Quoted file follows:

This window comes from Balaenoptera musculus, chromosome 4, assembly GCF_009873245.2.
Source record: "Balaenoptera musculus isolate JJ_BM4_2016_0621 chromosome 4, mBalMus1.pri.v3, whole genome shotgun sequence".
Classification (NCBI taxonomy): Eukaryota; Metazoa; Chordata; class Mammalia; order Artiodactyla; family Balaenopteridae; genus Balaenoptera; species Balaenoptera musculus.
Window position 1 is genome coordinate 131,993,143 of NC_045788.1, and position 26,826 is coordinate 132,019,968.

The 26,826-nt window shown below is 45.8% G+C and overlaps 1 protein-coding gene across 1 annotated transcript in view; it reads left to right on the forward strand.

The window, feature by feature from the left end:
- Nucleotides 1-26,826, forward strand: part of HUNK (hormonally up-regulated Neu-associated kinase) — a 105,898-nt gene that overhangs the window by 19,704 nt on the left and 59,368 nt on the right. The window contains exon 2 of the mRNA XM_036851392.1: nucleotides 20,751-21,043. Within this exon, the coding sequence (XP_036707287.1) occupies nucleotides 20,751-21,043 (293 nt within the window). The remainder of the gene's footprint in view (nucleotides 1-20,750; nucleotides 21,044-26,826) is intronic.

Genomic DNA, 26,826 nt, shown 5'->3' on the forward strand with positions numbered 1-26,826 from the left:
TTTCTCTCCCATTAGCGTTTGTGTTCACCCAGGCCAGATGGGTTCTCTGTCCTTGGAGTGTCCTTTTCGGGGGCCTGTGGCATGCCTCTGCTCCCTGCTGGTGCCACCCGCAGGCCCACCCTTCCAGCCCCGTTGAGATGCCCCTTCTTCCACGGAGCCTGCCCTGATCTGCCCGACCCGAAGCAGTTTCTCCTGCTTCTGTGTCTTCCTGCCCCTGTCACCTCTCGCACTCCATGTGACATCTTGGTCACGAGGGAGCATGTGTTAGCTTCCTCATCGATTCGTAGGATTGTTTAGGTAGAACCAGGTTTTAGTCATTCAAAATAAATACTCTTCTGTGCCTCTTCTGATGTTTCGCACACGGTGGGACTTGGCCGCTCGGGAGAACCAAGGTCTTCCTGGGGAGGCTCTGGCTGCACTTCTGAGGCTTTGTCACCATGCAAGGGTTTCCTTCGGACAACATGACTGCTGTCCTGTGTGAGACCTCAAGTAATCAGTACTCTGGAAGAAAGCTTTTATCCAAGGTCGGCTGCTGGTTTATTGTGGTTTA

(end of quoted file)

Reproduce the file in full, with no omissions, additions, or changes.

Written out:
This window comes from Balaenoptera musculus, chromosome 4, assembly GCF_009873245.2.
Source record: "Balaenoptera musculus isolate JJ_BM4_2016_0621 chromosome 4, mBalMus1.pri.v3, whole genome shotgun sequence".
Classification (NCBI taxonomy): Eukaryota; Metazoa; Chordata; class Mammalia; order Artiodactyla; family Balaenopteridae; genus Balaenoptera; species Balaenoptera musculus.
Window position 1 is genome coordinate 131,993,143 of NC_045788.1, and position 26,826 is coordinate 132,019,968.

The 26,826-nt window shown below is 45.8% G+C and overlaps 1 protein-coding gene across 1 annotated transcript in view; it reads left to right on the forward strand.

The window, feature by feature from the left end:
- Nucleotides 1-26,826, forward strand: part of HUNK (hormonally up-regulated Neu-associated kinase) — a 105,898-nt gene that overhangs the window by 19,704 nt on the left and 59,368 nt on the right. The window contains exon 2 of the mRNA XM_036851392.1: nucleotides 20,751-21,043. Within this exon, the coding sequence (XP_036707287.1) occupies nucleotides 20,751-21,043 (293 nt within the window). The remainder of the gene's footprint in view (nucleotides 1-20,750; nucleotides 21,044-26,826) is intronic.

Genomic DNA, 26,826 nt, shown 5'->3' on the forward strand with positions numbered 1-26,826 from the left:
TTTCTCTCCCATTAGCGTTTGTGTTCACCCAGGCCAGATGGGTTCTCTGTCCTTGGAGTGTCCTTTTCGGGGGCCTGTGGCATGCCTCTGCTCCCTGCTGGTGCCACCCGCAGGCCCACCCTTCCAGCCCCGTTGAGATGCCCCTTCTTCCACGGAGCCTGCCCTGATCTGCCCGACCCGAAGCAGTTTCTCCTGCTTCTGTGTCTTCCTGCCCCTGTCACCTCTCGCACTCCATGTGACATCTTGGTCACGAGGGAGCATGTGTTAGCTTCCTCATCGATTCGTAGGATTGTTTAGGTAGAACCAGGTTTTAGTCATTCAAAATAAATACTCTTCTGTGCCTCTTCTGATGTTTCGCACACGGTGGGACTTGGCCGCTCGGGAGAACCAAGGTCTTCCTGGGGAGGCTCTGGCTGCACTTCTGAGGCTTTGTCACCATGCAAGGGTTTCCTTCGGACAACATGACTGCTGTCCTGTGTGAGACCTCAAGTAATCAGTACTCTGGAAGAAAGCTTTTATCCAAGGTCGGCTGCTGGTTTATTGTGGTTTA